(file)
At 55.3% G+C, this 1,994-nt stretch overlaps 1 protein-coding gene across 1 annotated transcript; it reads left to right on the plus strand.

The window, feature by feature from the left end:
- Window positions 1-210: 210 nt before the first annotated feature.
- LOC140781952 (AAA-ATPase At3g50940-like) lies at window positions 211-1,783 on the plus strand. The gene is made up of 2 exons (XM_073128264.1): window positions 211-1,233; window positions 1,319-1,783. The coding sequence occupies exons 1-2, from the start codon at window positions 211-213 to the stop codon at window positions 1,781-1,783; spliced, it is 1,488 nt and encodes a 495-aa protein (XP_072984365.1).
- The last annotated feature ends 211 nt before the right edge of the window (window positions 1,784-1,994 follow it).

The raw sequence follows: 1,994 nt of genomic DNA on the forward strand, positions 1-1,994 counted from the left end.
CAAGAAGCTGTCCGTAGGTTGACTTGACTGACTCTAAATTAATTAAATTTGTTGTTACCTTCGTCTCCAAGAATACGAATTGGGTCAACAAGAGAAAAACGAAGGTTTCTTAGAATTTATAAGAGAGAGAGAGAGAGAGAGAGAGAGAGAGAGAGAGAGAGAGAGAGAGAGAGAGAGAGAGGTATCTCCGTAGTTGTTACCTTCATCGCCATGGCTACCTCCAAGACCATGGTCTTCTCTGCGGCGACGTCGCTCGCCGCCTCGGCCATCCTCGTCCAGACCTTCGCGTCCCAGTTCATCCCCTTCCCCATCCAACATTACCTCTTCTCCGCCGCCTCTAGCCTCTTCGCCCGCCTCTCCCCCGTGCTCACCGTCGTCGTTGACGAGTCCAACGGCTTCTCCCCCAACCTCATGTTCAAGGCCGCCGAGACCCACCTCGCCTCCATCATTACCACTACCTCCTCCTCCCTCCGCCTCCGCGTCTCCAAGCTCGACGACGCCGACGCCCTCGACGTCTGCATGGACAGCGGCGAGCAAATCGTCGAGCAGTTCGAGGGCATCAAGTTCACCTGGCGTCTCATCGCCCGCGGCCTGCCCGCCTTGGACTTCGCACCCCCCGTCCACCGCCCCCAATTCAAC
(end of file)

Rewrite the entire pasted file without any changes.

At 55.3% G+C, this 1,994-nt stretch overlaps 1 protein-coding gene across 1 annotated transcript; it reads left to right on the plus strand.

The window, feature by feature from the left end:
- Window positions 1-210: 210 nt before the first annotated feature.
- LOC140781952 (AAA-ATPase At3g50940-like) lies at window positions 211-1,783 on the plus strand. The gene is made up of 2 exons (XM_073128264.1): window positions 211-1,233; window positions 1,319-1,783. The coding sequence occupies exons 1-2, from the start codon at window positions 211-213 to the stop codon at window positions 1,781-1,783; spliced, it is 1,488 nt and encodes a 495-aa protein (XP_072984365.1).
- The last annotated feature ends 211 nt before the right edge of the window (window positions 1,784-1,994 follow it).

The raw sequence follows: 1,994 nt of genomic DNA on the forward strand, positions 1-1,994 counted from the left end.
CAAGAAGCTGTCCGTAGGTTGACTTGACTGACTCTAAATTAATTAAATTTGTTGTTACCTTCGTCTCCAAGAATACGAATTGGGTCAACAAGAGAAAAACGAAGGTTTCTTAGAATTTATAAGAGAGAGAGAGAGAGAGAGAGAGAGAGAGAGAGAGAGAGAGAGAGAGAGAGAGAGAGAGGTATCTCCGTAGTTGTTACCTTCATCGCCATGGCTACCTCCAAGACCATGGTCTTCTCTGCGGCGACGTCGCTCGCCGCCTCGGCCATCCTCGTCCAGACCTTCGCGTCCCAGTTCATCCCCTTCCCCATCCAACATTACCTCTTCTCCGCCGCCTCTAGCCTCTTCGCCCGCCTCTCCCCCGTGCTCACCGTCGTCGTTGACGAGTCCAACGGCTTCTCCCCCAACCTCATGTTCAAGGCCGCCGAGACCCACCTCGCCTCCATCATTACCACTACCTCCTCCTCCCTCCGCCTCCGCGTCTCCAAGCTCGACGACGCCGACGCCCTCGACGTCTGCATGGACAGCGGCGAGCAAATCGTCGAGCAGTTCGAGGGCATCAAGTTCACCTGGCGTCTCATCGCCCGCGGCCTGCCCGCCTTGGACTTCGCACCCCCCGTCCACCGCCCCCAATTCAAC